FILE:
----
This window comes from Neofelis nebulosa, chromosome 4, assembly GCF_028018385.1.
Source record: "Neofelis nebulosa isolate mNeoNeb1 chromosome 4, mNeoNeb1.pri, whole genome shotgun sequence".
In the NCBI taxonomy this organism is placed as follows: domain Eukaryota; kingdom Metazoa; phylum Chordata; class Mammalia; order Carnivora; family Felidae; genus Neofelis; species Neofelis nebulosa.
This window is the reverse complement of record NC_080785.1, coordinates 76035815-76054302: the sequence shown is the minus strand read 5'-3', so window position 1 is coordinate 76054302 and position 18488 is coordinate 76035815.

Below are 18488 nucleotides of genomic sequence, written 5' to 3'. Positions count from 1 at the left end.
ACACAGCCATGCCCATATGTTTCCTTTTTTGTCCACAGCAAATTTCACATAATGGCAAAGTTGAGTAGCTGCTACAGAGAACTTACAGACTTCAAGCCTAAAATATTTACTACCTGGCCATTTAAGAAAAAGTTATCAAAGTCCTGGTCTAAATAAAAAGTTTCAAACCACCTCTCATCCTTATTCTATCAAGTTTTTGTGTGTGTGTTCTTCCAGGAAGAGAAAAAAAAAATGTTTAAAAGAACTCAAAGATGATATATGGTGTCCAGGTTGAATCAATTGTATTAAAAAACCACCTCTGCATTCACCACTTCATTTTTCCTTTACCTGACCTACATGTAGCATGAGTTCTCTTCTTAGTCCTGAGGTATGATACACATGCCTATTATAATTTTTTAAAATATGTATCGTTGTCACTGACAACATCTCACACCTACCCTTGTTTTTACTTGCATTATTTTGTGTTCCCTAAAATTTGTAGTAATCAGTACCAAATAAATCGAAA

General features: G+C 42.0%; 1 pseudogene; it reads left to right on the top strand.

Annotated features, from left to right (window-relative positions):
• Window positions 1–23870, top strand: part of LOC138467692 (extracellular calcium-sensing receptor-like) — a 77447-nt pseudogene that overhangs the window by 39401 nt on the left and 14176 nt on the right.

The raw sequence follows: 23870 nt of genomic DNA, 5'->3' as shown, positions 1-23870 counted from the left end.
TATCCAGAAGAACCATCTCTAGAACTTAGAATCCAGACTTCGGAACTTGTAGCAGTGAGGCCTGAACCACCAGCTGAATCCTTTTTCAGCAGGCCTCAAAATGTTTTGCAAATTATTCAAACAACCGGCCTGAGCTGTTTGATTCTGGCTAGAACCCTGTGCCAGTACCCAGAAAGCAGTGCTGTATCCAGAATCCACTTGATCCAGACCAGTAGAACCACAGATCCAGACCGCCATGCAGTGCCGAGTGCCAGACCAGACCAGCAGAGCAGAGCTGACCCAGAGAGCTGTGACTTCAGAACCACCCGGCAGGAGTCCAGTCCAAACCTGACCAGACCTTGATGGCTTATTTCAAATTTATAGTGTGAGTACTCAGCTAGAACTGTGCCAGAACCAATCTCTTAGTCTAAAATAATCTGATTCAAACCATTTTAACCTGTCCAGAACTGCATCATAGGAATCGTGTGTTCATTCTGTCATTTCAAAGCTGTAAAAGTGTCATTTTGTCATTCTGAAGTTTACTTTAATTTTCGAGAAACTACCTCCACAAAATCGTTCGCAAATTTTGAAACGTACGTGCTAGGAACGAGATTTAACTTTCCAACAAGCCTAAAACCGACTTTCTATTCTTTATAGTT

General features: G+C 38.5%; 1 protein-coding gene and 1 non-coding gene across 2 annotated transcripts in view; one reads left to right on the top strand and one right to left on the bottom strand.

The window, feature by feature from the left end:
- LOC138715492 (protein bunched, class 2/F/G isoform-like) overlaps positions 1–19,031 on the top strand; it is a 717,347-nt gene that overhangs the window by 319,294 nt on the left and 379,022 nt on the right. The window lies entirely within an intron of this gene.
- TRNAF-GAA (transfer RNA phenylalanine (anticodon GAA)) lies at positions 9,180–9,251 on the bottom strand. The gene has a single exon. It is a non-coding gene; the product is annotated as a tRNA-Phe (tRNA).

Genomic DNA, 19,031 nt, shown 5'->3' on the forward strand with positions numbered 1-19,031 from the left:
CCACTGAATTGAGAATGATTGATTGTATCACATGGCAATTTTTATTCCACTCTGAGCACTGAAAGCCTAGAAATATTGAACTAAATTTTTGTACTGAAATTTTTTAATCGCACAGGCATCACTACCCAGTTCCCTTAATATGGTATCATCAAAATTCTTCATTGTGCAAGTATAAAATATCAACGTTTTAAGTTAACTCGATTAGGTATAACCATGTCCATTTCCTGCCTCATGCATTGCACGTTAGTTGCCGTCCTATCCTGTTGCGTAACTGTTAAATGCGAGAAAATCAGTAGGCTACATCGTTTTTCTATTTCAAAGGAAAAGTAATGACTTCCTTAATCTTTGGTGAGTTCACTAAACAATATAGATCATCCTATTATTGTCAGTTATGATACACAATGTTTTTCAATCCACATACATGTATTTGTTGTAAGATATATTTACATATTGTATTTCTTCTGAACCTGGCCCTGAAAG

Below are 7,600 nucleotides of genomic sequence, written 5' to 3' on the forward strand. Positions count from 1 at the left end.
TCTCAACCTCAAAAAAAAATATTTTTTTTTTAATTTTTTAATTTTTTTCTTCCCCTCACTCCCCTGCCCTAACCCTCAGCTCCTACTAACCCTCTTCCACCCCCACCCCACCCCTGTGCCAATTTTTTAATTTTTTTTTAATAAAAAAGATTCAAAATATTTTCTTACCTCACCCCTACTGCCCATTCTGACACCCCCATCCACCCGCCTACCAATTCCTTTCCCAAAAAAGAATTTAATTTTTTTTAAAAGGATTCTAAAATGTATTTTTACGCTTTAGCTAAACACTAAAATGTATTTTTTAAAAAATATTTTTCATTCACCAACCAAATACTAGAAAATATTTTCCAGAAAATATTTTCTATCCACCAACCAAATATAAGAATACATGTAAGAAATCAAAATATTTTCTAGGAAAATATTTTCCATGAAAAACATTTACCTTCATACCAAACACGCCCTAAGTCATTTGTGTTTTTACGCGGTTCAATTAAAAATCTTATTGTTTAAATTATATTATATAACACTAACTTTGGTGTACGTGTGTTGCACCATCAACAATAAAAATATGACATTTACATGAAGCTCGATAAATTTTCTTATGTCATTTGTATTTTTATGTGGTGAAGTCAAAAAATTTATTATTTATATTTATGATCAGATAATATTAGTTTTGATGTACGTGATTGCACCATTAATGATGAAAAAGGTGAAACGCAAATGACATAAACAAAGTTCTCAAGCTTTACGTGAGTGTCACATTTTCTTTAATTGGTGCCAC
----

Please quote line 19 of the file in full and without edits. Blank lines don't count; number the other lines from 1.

TCTCAACCTCAAAAAAAAATATTTTTTTTTTAATTTTTTAATTTTTTTCTTCCCCTCACTCCCCTGCCCTAACCCTCAGCTCCTACTAACCCTCTTCCACCCCCACCCCACCCCTGTGCCAATTTTTTAATTTTTTTTTAATAAAAAAGATTCAAAATATTTTCTTACCTCACCCCTACTGCCCATTCTGACACCCCCATCCACCCGCCTACCAATTCCTTTCCCAAAAAAGAATTTAATTTTTTTTAAAAGGATTCTAAAATGTATTTTTACGCTTTAGCTAAACACTAAAATGTATTTTTTAAAAAATATTTTTCATTCACCAACCAAATACTAGAAAATATTTTCCAGAAAATATTTTCTATCCACCAACCAAATATAAGAATACATGTAAGAAATCAAAATATTTTCTAGGAAAATATTTTCCATGAAAAACATTTACCTTCATACCAAACACGCCCTAAGTCATTTGTGTTTTTACGCGGTTCAATTAAAAATCTTATTGTTTAAATTATATTATATAACACTAACTTTGGTGTACGTGTGTTGCACCATCAACAATAAAAATATGACATTTACATGAAGCTCGATAAATTTTCTTATGTCATTTGTATTTTTATGTGGTGAAGTCAAAAAATTTATTATTTATATTTATGATCAGATAATATTAGTTTTGATGTACGTGATTGCACCATTAATGATGAAAAAGGTGAAACGCAAATGACATAAACAAAGTTCTCAAGCTTTACGTGAGTGTCACATTTTCTTTAATTGGTGCCAC